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What dramatic purposes did Shakespeare achieve in Macbeth by having Macbeth hire...

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sociallyawks | eNotes Newbie

Posted February 27, 2013 at 3:02 PM via web

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What dramatic purposes did Shakespeare achieve in Macbeth by having Macbeth hire murderers for the second major crime, rather than carrying it through himself?

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William Delaney | (Level 1) Distinguished Educator

Posted June 21, 2013 at 10:34 AM (Answer #1)

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Now that Macbeth has become king he doesn't have to do his own dirty work. His subcontracting the murders of Banquo and Fleance is an indication of his power. Of what use would his status as absolute monarch be if he couldn't delegate such acts? Macbeth probably could have ordered Banquo executed and Fleance along with him on some trumped-up charges, but it was important to him to distance himself from any further killings. When he sees Banquo's ghost sitting in his place at the banquet table in Act 3, Scene 4, the first thing he says is:

Thou canst not say I did it: never shake
Thy gory locks at me.

Shakespeare probably wanted to include a banquet scene in which Banquo's ghost is seated, symbolically, in Macbeth's place of honor. Macbeth does not really know for sure whether Banquo is alive or dead. He only has the assurance of one murderer--and who can believe a murderer when he can't believe his own thanes? If Macbeth had managed to kill Banquo himself, he could not react as strongly to the appearance of the ghost.

Macbeth, of course, would like people to believe he is innocent of Duncan's murder. He wants to achieve a good reputation as a ruler, not unlike Duncan himself. Without a good reputation, his position is insecure.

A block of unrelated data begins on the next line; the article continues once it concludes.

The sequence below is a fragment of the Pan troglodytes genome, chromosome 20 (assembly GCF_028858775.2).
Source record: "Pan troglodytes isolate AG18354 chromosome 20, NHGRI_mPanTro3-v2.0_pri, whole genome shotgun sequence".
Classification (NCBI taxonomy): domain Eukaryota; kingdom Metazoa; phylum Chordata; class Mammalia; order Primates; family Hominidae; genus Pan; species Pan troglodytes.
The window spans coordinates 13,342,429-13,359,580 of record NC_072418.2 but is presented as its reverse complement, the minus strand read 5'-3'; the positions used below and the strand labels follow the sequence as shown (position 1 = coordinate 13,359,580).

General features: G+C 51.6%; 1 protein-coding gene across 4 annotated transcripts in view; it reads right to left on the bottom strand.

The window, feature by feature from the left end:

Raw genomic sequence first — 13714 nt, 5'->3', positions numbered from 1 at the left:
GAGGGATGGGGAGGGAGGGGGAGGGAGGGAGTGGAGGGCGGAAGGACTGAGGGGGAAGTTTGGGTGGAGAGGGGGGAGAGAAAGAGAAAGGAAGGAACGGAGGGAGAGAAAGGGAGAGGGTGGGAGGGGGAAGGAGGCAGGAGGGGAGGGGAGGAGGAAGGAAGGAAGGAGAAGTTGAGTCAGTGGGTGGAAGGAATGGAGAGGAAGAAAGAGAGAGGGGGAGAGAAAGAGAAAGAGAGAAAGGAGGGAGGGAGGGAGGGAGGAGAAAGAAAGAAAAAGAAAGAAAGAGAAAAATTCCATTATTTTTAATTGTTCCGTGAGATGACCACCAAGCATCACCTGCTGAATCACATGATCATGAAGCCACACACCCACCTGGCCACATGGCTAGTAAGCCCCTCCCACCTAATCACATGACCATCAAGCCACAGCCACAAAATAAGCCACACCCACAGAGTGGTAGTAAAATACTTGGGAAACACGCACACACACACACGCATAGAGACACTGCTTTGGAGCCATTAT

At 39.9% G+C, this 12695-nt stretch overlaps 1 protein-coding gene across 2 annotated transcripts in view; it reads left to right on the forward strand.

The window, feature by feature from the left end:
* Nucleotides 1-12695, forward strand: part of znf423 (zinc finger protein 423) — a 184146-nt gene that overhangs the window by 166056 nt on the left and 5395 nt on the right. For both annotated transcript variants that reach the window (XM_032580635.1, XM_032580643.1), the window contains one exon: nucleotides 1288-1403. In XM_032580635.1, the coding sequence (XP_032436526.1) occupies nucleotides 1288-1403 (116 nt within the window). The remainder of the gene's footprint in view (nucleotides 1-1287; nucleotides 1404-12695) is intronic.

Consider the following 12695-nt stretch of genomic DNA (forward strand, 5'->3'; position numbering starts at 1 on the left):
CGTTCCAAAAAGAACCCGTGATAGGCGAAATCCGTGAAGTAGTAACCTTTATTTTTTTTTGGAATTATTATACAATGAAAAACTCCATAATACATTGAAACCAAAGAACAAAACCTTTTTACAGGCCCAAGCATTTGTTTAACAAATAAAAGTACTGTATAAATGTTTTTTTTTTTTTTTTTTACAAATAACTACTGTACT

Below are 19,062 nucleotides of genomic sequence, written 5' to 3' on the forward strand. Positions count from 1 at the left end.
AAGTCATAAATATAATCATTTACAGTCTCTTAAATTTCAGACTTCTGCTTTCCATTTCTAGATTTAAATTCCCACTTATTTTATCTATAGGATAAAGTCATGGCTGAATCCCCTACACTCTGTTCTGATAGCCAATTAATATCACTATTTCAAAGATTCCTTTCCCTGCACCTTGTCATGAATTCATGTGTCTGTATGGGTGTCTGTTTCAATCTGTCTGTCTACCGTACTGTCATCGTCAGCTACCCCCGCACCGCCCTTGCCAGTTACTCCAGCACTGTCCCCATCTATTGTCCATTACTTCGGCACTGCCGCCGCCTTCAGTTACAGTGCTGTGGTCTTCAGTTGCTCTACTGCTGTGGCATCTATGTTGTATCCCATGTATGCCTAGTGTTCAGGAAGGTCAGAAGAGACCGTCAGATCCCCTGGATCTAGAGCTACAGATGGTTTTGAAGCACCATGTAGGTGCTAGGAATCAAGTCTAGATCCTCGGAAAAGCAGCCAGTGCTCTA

Besides that, he probably can't imagine killing two people, Banquo and Fleance, without some help. He wouldn't be able to sneak up on them in the dark while they are asleep in his castle. And he could hardly manage to kill both of them while they are out riding on horseback. He knows Banquo strongly suspects him of murdering Duncan and will be on guard. He knows that Banquo has been promised in Act 1, Scene 3:

Thou shalt get kings, though thou be none:
So all hail, Macbeth and Banquo!

Consequently, Banquo, whose prudence Macbeth respects, will anticipate an attempt on his life, since he must understand that the crown is worthless to Macbeth unless he can pass it on to his heirs.

They hail'd him father to a line of kings:
Upon my head they placed a fruitless crown,
And put a barren sceptre in my gripe,
Thence to be wrench'd with an unlineal hand,
No son of mine succeeding. If 't be so,
For Banquo's issue have I filed my mind;
For them the gracious Duncan have I murder'd;
Put rancours in the vessel of my peace
Only for them; and mine eternal jewel
Given to the common enemy of man,
To make them kings, the seed of Banquo kings!
Rather than so, come fate into the list.
And champion me to the utterance!   (Act 3, Scene 1)

With Banquo's murder, Macbeth begins his bloody rule. His reputation is in ruins. He did not intend to become a tyrant, but that is what has happened. Since his thanes grow increasingly recalcitrant, he has to become increasingly tyrannical. But this only accelerates his downfall. First Macduff and then others flee to England. He has Macduff's family murdered as a object lesson. This is what will happen to the families of any other turncoats.

In Act 5, Scene 3 he acknowledges that he is all alone, even though he still has some troops who have not deserted him.

Seyton!--I am sick at heart,
When I behold--Seyton, I say!--This push
Will cheer me ever, or disseat me now.
I have lived long enough: my way of life
Is fall'n into the sear, the yellow leaf;
And that which should accompany old age,
As honour, love, obedience, troops of friends,
I must not look to have; but, in their stead,
Curses, not loud but deep, mouth-honour, breath,
Which the poor heart would fain deny, and dare not.

 

 

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